Paul Kehoe

Birmingham Airport has been taking advantage of recession-low prices to build new installations and expand its capacity.We speak to chief executive Paul Kehoe about what’s on the horizon

Paul Kehoe has spent the majority of his career in aviation. Starting as an RAF air traffic controller, he then moved into domestic flights, working at Belfast, Luton and Bristol airports. He joined Birmingham in October 2008 as its chief executive, and has overseen the biggest transformation in its history. Kehoe’s efforts earned him an honourary doctorate in business from Birmingham City University and he’s feeling bullish about the future.

“When I was at Luton our motto was ‘Beat Birmingham’, but now the shoe’s on the other foot,” he says. “We are a great airport in terms of best practice, and while we are currently seventh largest in terms of passengers we could move up to fifth.”


Kehoe’s arrival at Birmingham was not welltimed, with banks crumbling and recession looming. Passenger numbers at Birmingham, just like at all airports, have fallen. However, Kehoe has flipped these negatives over and used them to spearhead expansion plans. “There’s good market conditions for construction and so we’ve been investing in the future.” So far, the main terminal has been redeveloped, a new control tower built and a £50m international pier constructed, which can provide parking for the world’s biggest planes. But the biggest development will be the 400m runway extension due to be complete and operational by April 2014. This will provide planes with a further 2,500 miles of flying range opening up theWest Coast of American, China and South America as possible destinations.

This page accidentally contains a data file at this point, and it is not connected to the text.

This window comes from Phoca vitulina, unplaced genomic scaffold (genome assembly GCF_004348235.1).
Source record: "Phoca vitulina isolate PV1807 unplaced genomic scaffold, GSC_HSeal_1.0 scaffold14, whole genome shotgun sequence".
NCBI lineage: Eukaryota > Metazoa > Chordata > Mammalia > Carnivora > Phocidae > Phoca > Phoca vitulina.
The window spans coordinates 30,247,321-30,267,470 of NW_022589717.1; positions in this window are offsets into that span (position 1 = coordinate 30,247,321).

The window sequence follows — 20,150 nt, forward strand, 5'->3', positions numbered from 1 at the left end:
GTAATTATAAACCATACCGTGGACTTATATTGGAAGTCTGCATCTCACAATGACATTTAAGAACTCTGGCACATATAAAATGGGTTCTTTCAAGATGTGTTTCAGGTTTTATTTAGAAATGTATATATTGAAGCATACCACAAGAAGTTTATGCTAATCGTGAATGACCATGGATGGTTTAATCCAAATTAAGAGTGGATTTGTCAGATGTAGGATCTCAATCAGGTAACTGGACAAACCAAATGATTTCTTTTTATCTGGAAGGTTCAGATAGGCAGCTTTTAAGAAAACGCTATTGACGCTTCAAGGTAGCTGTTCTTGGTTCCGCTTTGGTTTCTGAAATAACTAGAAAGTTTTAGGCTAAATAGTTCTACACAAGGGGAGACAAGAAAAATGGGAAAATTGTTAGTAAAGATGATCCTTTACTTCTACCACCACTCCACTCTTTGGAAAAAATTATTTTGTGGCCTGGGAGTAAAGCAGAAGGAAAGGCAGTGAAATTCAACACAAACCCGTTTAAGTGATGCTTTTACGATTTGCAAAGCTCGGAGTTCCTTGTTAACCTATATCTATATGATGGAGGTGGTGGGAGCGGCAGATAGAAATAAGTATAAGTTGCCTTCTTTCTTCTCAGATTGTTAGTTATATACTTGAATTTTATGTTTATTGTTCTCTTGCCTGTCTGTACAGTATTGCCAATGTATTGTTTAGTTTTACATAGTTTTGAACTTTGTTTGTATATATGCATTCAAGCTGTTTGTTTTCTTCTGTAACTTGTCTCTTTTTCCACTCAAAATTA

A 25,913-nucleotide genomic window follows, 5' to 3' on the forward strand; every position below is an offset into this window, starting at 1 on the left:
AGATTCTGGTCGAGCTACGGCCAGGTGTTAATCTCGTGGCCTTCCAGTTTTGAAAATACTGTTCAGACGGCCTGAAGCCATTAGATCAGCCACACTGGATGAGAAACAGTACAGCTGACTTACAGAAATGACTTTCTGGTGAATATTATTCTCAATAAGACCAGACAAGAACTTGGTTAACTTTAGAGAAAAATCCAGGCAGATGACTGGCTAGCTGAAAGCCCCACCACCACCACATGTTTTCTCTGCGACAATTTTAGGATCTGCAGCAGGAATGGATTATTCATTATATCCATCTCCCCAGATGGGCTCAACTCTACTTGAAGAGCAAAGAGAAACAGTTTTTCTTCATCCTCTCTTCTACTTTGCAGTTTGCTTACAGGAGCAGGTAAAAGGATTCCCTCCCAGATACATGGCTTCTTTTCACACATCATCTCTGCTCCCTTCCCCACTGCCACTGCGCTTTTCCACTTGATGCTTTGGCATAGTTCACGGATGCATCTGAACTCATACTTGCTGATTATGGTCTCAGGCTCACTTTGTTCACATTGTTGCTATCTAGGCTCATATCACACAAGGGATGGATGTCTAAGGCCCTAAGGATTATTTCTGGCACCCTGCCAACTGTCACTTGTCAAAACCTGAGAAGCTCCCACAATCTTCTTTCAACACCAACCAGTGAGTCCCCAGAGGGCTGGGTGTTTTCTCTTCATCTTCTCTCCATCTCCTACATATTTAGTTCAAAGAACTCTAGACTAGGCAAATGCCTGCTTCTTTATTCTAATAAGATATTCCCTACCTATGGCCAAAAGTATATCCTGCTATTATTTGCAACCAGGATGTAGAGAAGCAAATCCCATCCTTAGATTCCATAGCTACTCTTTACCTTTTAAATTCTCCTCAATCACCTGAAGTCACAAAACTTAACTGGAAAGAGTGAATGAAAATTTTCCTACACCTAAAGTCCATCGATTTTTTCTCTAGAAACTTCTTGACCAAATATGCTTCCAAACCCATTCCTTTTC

However even after construction, there’s a lot of work to be done. “It’s not a case of build it and they will come,” Kehoe says. One marketing idea is for Birmingham-bound routes to be dubbed the ‘Shakespeare Express’, using The Bard’s cache and Brum’s proximity to Stratford as a pull for international passengers. Kehoe is also looking to work with local brands, such as Jaguar Land Rover and MG, to heighten the appeal of Birmingham abroad. “We know there’s this latent demand in the Midlands for more destinations, as people in the region are flying from elsewhere in the UK. But to get the airlines here we have to appeal to destinations. A lot of what we are doing is East facing, and we are working with local brands such as Jaguar Land Rover and MG to do that.We really need to market the hell out of this and make people want to come to Birmingham.”